Consent Decree Orphans
(Based on my comments before the MTA board of directors on August 23, 2001. This rant also appeared on the MTA's Stakeholders site.)
In all the discussion about the consent decree "pilot program" lines, we have ignored the fact that three of those lines -- two of which serve the San Fernando Valley -- have never been implemented.
Those two, Lines 426 and 530, would connect one of the Valley's major east-west arterials -- Sherman Way -- to the North Hollywood Red Line Station with fast, limited-stop service, all day, seven days a week. Yet the changes for Line 426 were halted just before they were to take effect in December, 1997, and have never been resurrected; Line 530 was supposed to start last summer, but was similarly delayed. Neither of those restructurings have been given new implementation dates.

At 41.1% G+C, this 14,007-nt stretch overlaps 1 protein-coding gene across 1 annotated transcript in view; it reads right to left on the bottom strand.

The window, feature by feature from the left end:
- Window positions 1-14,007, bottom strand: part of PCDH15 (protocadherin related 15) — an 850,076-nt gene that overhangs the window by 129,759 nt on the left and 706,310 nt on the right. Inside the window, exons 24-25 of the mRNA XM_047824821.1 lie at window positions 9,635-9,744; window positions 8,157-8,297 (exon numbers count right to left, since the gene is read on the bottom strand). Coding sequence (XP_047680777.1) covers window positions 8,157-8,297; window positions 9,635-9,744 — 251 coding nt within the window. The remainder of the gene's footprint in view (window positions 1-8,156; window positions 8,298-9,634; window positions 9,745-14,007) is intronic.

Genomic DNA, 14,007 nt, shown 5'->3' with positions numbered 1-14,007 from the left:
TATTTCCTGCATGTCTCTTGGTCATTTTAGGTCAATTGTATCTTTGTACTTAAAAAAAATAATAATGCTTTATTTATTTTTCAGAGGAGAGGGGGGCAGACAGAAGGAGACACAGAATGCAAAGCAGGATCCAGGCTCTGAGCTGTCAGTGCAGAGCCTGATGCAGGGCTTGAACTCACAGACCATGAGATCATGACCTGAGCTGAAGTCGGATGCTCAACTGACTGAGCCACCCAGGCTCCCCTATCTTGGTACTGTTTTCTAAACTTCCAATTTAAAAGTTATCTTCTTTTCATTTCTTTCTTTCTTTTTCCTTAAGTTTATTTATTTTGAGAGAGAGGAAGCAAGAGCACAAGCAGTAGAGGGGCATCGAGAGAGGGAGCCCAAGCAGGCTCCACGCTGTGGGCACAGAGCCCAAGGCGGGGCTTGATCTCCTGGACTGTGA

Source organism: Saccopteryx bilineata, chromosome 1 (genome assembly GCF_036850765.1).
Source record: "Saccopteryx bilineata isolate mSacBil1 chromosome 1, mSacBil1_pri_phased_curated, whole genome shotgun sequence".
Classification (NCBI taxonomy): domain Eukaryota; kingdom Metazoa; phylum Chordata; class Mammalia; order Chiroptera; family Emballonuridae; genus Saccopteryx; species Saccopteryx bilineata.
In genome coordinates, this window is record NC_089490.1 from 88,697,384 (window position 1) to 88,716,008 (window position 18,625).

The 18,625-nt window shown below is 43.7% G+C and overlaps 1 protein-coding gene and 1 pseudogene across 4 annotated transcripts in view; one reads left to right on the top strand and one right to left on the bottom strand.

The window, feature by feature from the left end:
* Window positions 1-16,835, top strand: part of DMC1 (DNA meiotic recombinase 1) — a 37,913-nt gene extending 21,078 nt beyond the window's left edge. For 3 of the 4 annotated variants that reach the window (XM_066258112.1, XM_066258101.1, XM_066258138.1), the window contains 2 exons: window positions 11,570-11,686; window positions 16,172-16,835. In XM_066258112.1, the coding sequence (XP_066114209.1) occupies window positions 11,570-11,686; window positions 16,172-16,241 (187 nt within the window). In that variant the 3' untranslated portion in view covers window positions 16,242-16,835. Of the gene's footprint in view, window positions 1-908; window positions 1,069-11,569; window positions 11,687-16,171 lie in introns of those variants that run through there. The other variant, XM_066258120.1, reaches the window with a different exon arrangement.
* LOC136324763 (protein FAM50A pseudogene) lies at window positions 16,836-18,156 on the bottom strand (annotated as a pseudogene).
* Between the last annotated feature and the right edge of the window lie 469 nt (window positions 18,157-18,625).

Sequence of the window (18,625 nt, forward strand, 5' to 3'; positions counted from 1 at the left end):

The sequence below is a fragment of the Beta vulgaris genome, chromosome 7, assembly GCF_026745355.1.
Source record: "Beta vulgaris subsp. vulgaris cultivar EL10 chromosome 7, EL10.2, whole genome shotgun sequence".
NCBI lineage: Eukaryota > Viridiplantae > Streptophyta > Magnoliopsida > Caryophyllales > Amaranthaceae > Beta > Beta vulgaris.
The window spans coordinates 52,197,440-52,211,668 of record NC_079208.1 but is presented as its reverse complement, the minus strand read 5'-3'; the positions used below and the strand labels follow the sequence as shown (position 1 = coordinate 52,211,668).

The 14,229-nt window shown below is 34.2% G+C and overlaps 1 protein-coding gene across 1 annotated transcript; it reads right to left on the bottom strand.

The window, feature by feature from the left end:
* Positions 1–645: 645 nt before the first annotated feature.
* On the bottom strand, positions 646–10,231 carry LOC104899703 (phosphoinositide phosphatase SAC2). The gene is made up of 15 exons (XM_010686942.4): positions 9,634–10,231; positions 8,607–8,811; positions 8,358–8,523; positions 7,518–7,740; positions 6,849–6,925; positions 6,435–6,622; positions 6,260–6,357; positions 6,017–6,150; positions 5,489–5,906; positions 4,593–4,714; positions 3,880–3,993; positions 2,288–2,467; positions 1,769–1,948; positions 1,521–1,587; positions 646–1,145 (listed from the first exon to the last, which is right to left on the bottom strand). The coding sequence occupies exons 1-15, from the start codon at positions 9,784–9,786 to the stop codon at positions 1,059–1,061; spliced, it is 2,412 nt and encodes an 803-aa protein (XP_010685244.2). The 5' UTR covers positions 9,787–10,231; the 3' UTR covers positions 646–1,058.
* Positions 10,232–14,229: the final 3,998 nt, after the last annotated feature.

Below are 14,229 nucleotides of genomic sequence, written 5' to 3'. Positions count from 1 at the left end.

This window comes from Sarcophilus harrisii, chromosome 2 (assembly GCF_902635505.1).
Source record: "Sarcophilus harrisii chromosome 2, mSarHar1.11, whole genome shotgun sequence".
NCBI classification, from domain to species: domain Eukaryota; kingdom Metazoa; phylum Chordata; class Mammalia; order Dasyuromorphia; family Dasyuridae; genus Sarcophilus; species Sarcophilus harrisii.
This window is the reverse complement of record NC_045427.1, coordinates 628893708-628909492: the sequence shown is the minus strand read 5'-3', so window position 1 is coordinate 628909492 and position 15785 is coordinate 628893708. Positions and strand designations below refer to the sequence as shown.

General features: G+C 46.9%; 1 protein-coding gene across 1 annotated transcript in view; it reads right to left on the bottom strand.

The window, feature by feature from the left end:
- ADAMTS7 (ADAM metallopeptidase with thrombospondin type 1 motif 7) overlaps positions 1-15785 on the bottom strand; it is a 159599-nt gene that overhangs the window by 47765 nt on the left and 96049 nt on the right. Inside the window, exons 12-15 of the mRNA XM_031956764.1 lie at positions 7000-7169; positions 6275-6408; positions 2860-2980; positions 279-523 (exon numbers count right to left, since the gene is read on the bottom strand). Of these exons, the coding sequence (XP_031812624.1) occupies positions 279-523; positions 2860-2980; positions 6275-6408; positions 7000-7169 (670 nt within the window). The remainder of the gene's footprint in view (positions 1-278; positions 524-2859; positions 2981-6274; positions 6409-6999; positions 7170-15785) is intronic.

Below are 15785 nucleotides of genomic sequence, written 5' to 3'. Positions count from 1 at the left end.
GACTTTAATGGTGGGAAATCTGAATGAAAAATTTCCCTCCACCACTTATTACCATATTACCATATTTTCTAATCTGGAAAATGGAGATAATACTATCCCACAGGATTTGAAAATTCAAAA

The Metro Red Line has been serving North Hollywood Station for more than a year now; it is particularly disgraceful that these two lines, which could carry many passengers quickly to that station, sit neglected on the drawing board. According to the staff report before you, the purpose of the pilot program is "to improve mobility for the transit dependent community". Is denying Metro Bus passengers a fast connection to Metro Rail an improvement? I think not.
On weekends, there is a lack of frequent service on the north-south arterials in the West Valley, so there are few opportunities to connect with Metro Rapid service on Ventura Blvd. to Universal City Station, but these two lines could provide a needed community connection through the middle of the Valley. Any savings that come from restructuring existing pilot program lines need to be reinvested by implementing Lines 426 and 530.
The pilot program is one of the few good things that came out of the consent decree. Why hasn't it been fully implemented?